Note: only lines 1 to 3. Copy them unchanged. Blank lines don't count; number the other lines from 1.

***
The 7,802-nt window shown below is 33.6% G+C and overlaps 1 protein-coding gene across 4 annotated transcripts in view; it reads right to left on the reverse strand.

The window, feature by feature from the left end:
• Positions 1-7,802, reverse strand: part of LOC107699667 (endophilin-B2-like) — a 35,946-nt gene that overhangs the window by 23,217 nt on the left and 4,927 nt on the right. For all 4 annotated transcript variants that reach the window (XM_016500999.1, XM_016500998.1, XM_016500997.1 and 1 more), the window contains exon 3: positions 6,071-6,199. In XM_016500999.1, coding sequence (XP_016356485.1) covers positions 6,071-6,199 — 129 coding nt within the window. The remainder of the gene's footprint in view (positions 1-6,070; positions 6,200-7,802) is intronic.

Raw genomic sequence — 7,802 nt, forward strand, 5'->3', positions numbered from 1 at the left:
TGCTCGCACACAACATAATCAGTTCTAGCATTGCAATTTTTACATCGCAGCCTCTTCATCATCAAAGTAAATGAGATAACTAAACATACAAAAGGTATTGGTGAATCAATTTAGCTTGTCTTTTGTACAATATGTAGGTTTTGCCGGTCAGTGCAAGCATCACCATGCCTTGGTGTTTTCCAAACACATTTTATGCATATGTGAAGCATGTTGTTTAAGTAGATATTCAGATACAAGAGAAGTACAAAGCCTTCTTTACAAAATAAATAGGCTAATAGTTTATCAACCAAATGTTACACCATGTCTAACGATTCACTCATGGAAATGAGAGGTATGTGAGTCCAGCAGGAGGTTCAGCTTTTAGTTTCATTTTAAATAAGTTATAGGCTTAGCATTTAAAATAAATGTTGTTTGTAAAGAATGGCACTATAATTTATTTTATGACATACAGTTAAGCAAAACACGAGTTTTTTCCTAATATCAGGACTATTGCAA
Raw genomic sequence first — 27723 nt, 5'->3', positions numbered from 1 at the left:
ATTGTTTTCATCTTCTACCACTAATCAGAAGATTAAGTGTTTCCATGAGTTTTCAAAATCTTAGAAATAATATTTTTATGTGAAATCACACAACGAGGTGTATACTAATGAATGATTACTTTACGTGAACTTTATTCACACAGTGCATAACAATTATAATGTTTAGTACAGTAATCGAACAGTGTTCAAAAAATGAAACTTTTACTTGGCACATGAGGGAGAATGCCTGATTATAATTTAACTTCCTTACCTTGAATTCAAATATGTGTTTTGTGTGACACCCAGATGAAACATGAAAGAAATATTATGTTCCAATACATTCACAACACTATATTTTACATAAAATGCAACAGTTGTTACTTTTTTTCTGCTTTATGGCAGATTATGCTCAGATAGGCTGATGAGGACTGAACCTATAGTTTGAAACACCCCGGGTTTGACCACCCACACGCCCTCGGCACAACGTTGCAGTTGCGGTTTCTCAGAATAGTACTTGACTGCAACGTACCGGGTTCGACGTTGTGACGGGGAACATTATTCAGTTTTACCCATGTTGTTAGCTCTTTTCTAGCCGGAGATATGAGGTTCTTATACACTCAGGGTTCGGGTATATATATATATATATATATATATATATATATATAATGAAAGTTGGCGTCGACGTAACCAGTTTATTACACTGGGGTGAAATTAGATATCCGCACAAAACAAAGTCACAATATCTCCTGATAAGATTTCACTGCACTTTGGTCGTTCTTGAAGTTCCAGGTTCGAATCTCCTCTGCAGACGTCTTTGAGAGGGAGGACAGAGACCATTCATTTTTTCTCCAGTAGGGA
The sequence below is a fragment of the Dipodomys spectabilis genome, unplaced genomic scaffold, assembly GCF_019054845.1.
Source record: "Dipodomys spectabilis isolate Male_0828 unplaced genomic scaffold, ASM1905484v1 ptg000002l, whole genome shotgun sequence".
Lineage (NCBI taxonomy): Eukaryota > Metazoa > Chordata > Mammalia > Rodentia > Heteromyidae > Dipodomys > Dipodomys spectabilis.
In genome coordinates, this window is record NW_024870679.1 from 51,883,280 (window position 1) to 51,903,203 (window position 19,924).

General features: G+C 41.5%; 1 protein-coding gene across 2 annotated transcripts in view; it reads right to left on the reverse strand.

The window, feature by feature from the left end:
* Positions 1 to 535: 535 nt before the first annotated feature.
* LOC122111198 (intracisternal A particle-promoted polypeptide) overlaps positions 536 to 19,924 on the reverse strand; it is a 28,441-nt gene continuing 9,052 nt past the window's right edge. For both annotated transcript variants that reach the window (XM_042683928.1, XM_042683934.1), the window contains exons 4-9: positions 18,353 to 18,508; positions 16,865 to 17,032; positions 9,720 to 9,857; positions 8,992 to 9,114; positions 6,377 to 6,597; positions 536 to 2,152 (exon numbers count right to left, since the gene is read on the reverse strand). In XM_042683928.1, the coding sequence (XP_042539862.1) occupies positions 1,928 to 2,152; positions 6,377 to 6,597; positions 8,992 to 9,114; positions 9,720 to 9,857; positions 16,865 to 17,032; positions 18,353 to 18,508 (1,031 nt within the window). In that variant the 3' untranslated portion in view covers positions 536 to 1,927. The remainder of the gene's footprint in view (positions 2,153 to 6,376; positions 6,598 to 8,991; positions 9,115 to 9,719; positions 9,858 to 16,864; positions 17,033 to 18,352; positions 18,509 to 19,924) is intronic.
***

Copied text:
The 7,802-nt window shown below is 33.6% G+C and overlaps 1 protein-coding gene across 4 annotated transcripts in view; it reads right to left on the reverse strand.

The window, feature by feature from the left end:
• Positions 1-7,802, reverse strand: part of LOC107699667 (endophilin-B2-like) — a 35,946-nt gene that overhangs the window by 23,217 nt on the left and 4,927 nt on the right. For all 4 annotated transcript variants that reach the window (XM_016500999.1, XM_016500998.1, XM_016500997.1 and 1 more), the window contains exon 3: positions 6,071-6,199. In XM_016500999.1, coding sequence (XP_016356485.1) covers positions 6,071-6,199 — 129 coding nt within the window. The remainder of the gene's footprint in view (positions 1-6,070; positions 6,200-7,802) is intronic.